September 2017 | Erin Hobin, Bryan Bollinger, Jocelyn Sacco, Eli Liebman, Lana Vanderlee, Fei Zuo, Laura Rosella, Mary L'Abbé, Heather Manson, David Hammond
Does nutrition labelling on the grocery store shelf help consumers make healthier food choices? Researchers looked at aggregated supermarket transaction data in three supermarket chains in Ontario and conducted exit interviews with shoppers from both intervention and control supermarkets to assess shoppers’ attitudes toward labelling. They found shoppers made small but significant shifts toward purchasing food with higher nutritional ratings, including foods with slightly less trans fat and sugar and more fiber and omega-3 fatty acids. Read more
June 2017 | Huseyin Naci, Olivier J. Wouters, Radhika Gupta, John P.A. Ioannidis
What is the clinical evidence on therapeutic agents that treat serious conditions and are eligible for Food and Drug Administration accelerated approval? This study is the first to provide a systematic evaluation of the evidence on drugs receiving this type of approval between 2000 and 2013. These drugs often quickly become part of standard treatment, despite shortcomings in their evidence base. Read more
March 2017 | Benjamin D. Sommers, Caitlin L. McMurtry, Robert J. Blendon, John M. Benson, Justin M. Sayde
While the Affordable Care Act reduced the number of uninsured Americans to historic lows and has particularly benefited lower-income families and minorities, insurance expansion on its own was not enough to bring about health care equity. Researchers found that lack of health insurance only explains a small to moderate portion of the disparities in health care access, affordability, and quality. Read more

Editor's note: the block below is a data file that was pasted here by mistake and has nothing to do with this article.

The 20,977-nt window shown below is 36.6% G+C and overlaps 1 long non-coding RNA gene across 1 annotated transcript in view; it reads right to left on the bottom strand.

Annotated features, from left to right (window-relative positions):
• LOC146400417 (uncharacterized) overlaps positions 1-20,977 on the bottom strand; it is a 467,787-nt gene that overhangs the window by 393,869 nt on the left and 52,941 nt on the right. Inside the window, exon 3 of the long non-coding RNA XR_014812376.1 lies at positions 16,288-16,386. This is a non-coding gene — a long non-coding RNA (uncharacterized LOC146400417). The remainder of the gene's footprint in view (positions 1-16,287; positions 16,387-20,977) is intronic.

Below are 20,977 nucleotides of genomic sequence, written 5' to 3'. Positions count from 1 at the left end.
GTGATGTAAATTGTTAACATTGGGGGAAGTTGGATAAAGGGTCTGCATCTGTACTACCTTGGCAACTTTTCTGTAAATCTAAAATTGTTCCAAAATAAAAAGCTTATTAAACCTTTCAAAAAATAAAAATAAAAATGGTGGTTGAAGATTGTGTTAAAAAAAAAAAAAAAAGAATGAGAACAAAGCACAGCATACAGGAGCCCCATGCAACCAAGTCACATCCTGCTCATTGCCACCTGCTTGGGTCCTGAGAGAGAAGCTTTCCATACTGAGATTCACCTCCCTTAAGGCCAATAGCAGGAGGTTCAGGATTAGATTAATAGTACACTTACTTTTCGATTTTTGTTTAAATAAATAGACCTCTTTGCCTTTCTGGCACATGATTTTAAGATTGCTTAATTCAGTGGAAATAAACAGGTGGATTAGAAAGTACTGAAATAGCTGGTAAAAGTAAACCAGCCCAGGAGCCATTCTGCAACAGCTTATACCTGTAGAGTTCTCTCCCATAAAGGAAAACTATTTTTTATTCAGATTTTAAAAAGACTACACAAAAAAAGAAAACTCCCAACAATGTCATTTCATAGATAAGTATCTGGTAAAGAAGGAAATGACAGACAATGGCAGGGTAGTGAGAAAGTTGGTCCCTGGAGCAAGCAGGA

December 2016 | John A. Graves, Pranita Mishra
Employer-sponsored insurance (ESI) is the predominant form of health insurance coverage in the United States, but little is known about transitions into and out of ESI or whether turnover has increased over time. The authors found that, between 2005 and 2013, adults who transitioned off ESI became likely to enroll in a non-group plan and were twice as likely to become uninsured. Read more
September 2016 | John P.A. Ioannidis
This article investigates the mass production of systematic reviews and meta-analyses, many of which are suboptimal and can be harmful given the prestige and influence these types of studies have acquired. The author proposes several ways to realign biases and vested interests and to better integrate these publications with the primary production of evidence. Read more
Matthew J. Page, David Moher
In a Commentary accompanying the lead article, the authors explain why “‘mega-silliness’ may be an appropriate characterization of what the meta-analysis literature has become.” Read more
June 2016 | Lawrence O. Gostin, Rebecca Katz
This article presents a clear and comprehensive description of the International Health Regulations (IHR), evaluates recent global commission reports evaluating them, and offers proposals for fundamental reform and strengthening of the IHR. Read more